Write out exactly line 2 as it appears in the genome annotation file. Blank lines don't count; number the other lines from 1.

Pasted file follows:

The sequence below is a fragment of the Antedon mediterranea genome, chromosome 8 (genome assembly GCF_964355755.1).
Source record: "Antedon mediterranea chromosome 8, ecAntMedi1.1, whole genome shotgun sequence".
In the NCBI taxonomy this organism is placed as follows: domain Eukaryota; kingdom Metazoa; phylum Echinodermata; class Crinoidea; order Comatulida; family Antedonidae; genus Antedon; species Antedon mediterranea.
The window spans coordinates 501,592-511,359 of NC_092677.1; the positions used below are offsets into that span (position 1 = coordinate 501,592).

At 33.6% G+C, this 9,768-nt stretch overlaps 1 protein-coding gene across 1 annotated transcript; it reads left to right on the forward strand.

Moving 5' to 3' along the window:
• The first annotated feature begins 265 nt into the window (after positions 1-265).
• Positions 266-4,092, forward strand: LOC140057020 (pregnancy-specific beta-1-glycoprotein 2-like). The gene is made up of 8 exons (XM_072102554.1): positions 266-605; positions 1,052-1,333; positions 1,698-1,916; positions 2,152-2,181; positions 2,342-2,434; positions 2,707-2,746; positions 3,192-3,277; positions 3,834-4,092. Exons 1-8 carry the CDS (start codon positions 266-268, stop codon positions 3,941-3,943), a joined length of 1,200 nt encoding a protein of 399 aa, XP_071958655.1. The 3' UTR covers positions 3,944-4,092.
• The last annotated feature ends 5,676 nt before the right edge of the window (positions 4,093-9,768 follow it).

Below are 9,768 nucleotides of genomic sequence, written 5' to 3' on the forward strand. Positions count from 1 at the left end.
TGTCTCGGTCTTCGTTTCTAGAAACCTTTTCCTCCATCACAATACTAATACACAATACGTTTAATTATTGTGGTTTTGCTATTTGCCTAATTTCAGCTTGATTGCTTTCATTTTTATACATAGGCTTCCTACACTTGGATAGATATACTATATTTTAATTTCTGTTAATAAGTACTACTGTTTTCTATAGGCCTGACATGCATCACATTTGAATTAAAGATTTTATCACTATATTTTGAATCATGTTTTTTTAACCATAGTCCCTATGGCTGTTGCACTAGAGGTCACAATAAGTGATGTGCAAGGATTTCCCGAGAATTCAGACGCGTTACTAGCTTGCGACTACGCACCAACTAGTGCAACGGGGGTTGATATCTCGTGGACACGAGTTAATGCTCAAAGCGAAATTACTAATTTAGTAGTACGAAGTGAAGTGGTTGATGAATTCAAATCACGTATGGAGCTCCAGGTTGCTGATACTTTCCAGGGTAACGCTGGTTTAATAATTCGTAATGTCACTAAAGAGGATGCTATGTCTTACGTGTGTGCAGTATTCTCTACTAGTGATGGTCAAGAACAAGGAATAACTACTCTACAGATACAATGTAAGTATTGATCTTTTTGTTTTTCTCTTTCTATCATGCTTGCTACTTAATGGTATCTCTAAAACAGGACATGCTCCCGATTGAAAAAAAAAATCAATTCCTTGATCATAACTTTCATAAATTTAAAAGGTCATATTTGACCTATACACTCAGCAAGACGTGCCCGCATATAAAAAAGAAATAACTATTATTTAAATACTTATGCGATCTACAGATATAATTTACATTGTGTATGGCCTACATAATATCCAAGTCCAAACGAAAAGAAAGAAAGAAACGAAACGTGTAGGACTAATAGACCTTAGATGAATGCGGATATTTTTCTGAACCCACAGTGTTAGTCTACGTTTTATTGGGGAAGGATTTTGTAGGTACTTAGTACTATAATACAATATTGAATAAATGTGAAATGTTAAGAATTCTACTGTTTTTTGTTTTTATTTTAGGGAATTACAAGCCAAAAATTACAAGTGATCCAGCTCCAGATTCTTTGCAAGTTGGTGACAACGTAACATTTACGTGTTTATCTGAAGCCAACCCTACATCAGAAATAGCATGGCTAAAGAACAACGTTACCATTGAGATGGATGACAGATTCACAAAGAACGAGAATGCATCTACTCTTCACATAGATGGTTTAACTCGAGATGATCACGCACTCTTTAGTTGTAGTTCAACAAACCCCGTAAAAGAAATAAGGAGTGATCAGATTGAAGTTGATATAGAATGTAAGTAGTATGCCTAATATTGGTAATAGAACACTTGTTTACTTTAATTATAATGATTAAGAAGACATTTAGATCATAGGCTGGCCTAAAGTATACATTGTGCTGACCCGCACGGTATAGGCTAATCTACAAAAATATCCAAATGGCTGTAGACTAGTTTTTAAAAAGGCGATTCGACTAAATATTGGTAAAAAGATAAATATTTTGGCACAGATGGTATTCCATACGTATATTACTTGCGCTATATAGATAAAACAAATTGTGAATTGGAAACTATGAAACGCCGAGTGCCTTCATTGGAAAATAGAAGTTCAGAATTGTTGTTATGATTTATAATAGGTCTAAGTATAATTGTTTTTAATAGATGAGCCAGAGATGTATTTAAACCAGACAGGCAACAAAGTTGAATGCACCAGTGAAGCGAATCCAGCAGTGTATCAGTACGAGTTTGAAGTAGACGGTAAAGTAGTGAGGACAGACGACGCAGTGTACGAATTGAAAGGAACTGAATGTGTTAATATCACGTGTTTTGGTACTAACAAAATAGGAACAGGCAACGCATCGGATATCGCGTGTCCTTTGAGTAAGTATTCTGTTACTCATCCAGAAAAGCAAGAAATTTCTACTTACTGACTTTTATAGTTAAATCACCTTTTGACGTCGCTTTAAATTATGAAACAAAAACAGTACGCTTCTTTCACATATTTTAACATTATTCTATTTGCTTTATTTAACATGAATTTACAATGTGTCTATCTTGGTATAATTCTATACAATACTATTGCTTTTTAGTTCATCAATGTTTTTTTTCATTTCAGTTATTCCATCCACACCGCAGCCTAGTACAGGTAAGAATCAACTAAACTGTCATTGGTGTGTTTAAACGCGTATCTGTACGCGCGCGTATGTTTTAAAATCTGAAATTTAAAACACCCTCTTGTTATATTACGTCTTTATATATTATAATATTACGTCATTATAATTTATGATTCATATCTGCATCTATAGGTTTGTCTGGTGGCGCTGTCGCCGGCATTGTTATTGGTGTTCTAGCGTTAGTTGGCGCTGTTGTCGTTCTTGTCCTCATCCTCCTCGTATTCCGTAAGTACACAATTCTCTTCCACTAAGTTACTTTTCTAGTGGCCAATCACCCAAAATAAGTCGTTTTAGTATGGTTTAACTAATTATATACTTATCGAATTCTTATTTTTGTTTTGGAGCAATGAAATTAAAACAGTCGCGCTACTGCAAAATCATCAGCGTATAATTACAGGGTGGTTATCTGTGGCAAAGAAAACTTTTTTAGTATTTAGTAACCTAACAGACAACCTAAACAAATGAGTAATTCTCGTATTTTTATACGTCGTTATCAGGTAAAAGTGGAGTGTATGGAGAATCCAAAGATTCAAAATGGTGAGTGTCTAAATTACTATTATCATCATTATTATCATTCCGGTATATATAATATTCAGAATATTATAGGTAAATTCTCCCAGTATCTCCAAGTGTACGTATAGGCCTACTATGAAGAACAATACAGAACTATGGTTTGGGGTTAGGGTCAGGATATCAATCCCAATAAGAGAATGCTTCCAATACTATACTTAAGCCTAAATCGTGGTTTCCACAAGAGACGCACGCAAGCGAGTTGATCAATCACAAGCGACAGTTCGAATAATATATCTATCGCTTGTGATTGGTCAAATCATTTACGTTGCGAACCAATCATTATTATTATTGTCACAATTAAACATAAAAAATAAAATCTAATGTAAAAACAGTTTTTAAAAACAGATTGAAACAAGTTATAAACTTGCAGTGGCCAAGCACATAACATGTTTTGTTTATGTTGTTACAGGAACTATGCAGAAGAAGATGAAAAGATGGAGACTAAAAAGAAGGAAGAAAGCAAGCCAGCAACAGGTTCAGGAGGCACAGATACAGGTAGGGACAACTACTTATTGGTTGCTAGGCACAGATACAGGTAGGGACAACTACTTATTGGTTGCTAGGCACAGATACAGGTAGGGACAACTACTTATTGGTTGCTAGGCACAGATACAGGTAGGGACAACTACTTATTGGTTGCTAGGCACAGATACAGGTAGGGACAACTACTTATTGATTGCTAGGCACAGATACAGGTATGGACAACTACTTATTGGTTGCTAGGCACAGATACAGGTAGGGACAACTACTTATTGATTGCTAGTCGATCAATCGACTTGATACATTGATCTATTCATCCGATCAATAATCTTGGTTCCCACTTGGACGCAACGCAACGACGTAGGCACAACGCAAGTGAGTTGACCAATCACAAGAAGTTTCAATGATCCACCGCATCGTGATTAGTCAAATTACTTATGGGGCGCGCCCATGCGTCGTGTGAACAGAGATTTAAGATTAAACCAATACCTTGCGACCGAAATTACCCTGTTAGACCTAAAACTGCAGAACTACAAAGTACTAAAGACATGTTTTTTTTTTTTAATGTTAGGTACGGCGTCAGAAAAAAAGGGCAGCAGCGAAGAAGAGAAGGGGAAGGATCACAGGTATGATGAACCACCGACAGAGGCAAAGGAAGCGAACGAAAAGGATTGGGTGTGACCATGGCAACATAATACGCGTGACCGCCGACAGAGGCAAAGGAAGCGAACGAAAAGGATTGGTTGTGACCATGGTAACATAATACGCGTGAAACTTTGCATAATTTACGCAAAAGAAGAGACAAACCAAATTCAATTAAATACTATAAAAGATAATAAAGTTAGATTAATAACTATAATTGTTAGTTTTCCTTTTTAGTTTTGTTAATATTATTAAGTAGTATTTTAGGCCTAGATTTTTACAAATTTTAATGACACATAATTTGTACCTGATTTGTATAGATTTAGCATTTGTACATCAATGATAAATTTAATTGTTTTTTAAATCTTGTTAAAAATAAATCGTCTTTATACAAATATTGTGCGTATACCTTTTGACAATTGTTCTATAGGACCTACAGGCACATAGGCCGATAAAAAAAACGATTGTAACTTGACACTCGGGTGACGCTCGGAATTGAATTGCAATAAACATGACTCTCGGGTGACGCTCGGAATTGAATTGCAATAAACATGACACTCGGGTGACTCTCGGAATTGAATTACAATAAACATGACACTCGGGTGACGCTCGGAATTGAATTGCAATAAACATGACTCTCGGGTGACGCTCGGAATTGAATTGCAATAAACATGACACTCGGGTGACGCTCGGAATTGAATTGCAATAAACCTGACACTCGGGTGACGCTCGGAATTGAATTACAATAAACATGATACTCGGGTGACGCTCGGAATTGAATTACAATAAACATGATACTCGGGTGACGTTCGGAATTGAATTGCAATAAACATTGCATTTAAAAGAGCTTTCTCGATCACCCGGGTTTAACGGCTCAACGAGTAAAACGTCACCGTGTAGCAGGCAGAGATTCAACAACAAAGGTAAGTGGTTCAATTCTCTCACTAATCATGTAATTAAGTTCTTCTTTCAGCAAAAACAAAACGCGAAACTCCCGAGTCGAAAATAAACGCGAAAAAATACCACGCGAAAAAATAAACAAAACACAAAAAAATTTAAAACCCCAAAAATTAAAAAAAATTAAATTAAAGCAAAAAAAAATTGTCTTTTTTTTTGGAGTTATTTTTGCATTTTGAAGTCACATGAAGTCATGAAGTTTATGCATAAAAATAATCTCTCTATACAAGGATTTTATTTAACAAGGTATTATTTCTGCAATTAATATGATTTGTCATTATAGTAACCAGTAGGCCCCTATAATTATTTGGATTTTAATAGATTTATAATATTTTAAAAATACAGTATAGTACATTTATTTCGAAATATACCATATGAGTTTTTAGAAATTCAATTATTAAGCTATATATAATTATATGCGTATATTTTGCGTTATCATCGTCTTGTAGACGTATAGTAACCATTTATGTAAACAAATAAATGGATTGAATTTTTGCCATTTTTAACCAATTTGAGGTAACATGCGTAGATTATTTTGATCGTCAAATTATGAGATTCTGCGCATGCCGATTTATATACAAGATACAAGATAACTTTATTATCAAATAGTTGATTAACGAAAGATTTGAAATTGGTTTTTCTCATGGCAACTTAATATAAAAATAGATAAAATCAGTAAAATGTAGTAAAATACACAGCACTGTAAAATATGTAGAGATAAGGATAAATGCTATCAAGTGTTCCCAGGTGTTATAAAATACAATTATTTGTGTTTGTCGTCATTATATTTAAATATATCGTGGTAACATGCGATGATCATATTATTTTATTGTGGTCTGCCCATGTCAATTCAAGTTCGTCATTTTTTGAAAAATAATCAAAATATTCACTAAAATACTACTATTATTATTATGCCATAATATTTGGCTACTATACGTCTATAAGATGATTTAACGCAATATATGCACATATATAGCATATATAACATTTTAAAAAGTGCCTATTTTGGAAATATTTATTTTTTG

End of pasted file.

Source record: "Antedon mediterranea chromosome 8, ecAntMedi1.1, whole genome shotgun sequence".